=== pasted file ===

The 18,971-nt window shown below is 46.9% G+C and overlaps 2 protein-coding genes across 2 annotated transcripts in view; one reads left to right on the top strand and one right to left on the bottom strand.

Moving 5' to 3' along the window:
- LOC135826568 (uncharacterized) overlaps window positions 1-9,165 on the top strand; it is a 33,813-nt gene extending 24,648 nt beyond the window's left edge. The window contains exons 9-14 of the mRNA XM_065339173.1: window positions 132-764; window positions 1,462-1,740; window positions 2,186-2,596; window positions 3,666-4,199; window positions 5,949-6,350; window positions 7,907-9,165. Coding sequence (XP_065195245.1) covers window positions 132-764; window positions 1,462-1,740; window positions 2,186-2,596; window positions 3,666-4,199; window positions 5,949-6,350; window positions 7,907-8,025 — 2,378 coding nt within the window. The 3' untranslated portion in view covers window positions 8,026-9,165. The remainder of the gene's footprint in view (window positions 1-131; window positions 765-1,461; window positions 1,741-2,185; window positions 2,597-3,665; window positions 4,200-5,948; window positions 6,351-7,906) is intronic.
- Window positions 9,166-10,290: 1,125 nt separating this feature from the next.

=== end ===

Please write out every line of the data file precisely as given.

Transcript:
The 18,971-nt window shown below is 46.9% G+C and overlaps 2 protein-coding genes across 2 annotated transcripts in view; one reads left to right on the top strand and one right to left on the bottom strand.

Moving 5' to 3' along the window:
- LOC135826568 (uncharacterized) overlaps window positions 1-9,165 on the top strand; it is a 33,813-nt gene extending 24,648 nt beyond the window's left edge. The window contains exons 9-14 of the mRNA XM_065339173.1: window positions 132-764; window positions 1,462-1,740; window positions 2,186-2,596; window positions 3,666-4,199; window positions 5,949-6,350; window positions 7,907-9,165. Coding sequence (XP_065195245.1) covers window positions 132-764; window positions 1,462-1,740; window positions 2,186-2,596; window positions 3,666-4,199; window positions 5,949-6,350; window positions 7,907-8,025 — 2,378 coding nt within the window. The 3' untranslated portion in view covers window positions 8,026-9,165. The remainder of the gene's footprint in view (window positions 1-131; window positions 765-1,461; window positions 1,741-2,185; window positions 2,597-3,665; window positions 4,200-5,948; window positions 6,351-7,906) is intronic.
- Window positions 9,166-10,290: 1,125 nt separating this feature from the next.